PACCAR contends that its overtures to JM Leasing and assurances that it would pay off the lien were sufficient to satisfy its obligations under the Lemon Law. It further contends that it was not required to pay off the lien until JM Leasing accepted its proffered refund check, that its calculation of the reasonable use allowance was in compliance with the strictures of the Lemon Law, and that JM Leasing's " pecuniary loss" is limited to the difference between the amount PACCAR tendered within the statutory period and " what was properly due and owing under the statute."

Each of these contentions amounts to a challenge to the interpretations of the Lemon Law that the district court made in its summary judgment ruling. " We review de novo the district court's decision to grant summary judgment as well as the interpretation of state law on which that decision rests." Rodas v. Seidlin, 656 F.3d 610, 625 (7th Cir. 2011). Our ultimate aim is to apply the Lemon Law as it has been interpreted by the Wisconsin Supreme Court. Burzlaff v. Thoroughbred Motorsports, Inc., 758 F.3d 841, 847 n.4 (7th Cir. 2014). " In the absence of an authoritative interpretation from the Wisconsin Supreme Court," we must interpret the Lemon Law " as we think the state's highest court would construe it." Laborers Local 236, AFL-CIO v. Walker, 749 F.3d 628, 634 (7th Cir. 2014). In doing so, we may look to decisions of the Wisconsin Court of Appeals for guidance unless there are persuasive reasons to believe that the high court would disagree with them. Weigle v. SPX Corp., 729 F.3d 724, 737 (7th Cir. 2013).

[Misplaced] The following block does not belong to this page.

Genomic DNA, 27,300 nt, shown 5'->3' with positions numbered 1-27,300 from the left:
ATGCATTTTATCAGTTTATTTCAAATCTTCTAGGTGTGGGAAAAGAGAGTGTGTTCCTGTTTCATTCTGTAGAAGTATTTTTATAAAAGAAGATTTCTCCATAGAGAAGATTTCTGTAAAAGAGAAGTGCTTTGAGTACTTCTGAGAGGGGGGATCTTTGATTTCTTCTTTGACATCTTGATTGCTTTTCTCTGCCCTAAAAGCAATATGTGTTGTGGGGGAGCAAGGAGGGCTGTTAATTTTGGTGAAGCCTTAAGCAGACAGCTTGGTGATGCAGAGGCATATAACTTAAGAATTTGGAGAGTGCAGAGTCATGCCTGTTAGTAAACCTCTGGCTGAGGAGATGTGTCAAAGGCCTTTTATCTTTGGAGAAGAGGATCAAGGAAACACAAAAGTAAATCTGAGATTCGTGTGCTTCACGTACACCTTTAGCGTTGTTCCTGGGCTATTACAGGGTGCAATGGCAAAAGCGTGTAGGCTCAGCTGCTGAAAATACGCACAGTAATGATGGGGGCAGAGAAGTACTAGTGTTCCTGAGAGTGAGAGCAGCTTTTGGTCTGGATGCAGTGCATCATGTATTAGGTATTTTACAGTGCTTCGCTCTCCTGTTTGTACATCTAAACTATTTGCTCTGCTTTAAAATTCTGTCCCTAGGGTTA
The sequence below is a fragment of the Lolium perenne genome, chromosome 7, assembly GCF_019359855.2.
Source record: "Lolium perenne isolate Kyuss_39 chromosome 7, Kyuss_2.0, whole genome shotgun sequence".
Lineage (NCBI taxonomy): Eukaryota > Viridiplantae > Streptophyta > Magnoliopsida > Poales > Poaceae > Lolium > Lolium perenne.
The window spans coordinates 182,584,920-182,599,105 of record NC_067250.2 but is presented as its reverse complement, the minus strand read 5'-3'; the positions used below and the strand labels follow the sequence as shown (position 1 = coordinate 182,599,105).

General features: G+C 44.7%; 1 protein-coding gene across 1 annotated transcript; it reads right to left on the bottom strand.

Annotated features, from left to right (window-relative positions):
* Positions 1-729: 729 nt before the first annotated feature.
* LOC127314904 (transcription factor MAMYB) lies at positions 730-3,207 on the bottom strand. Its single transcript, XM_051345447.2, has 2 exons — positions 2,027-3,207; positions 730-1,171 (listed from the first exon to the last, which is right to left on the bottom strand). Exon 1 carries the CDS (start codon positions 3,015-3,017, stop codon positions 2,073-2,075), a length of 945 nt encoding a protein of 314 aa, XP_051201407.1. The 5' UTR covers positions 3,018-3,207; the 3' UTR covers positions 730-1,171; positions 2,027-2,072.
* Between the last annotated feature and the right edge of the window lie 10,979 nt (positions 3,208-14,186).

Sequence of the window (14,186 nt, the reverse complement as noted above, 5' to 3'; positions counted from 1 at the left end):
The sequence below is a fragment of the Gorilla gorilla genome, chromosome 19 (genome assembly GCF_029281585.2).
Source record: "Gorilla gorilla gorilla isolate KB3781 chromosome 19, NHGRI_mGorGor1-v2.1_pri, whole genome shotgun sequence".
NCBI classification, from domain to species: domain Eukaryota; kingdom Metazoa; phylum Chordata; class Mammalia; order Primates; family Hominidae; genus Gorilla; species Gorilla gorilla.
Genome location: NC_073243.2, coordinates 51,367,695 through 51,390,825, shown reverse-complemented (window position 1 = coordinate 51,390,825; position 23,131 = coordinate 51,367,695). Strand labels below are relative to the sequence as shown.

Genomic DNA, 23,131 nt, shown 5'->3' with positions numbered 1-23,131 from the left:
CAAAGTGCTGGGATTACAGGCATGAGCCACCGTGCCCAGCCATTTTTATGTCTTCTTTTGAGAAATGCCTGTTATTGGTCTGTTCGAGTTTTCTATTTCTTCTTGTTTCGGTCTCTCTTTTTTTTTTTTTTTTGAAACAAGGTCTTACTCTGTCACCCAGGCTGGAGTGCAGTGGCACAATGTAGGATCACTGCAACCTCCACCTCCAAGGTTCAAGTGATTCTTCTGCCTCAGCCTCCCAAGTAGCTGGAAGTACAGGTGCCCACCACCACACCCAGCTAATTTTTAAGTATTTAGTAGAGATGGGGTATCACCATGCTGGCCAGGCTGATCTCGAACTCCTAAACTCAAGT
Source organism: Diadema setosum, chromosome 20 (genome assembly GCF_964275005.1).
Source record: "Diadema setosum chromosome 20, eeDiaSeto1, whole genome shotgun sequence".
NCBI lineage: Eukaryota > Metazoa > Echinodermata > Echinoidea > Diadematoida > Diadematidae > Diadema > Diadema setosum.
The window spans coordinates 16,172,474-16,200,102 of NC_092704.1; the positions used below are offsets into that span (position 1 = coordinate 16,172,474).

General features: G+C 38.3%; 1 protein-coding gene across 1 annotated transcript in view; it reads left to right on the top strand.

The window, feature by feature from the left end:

The parties agree that JM Leasing is a " consumer" within the meaning of the Lemon Law and that the truck at issue is a lemon. Under the plain text of the Lemon Law then in effect, JM Leasing had a right to seek from PACCAR either replacement of the truck or a refund. See Wis. Stat. § 218.0171(2)(b)(2). JM Leasing chose the latter and made an offer to transfer title of the truck to PACCAR. See Wis. Stat. § 218.0171(2)(c). JM Leasing's offer triggered an obligation for PACCAR to do the following, within 30 days:

Accept return of the motor vehicle and refund to the consumer and to any holder of a perfected security interest in the consumer's motor vehicle, as their interest may appear, the full purchase price plus any sales tax, finance charge, amount paid by the consumer at the point of sale and collateral costs, less a reasonable allowance for use. Under this [provision], a reasonable allowance for use may not exceed the amount obtained by multiplying the full purchase price of the motor vehicle by a fraction, the denominator of which is 100,000 or, for a motorcycle, 20,000, and the numerator of which is the number of miles the motor vehicle was driven before the consumer first reported the nonconformity to the motor vehicle dealer.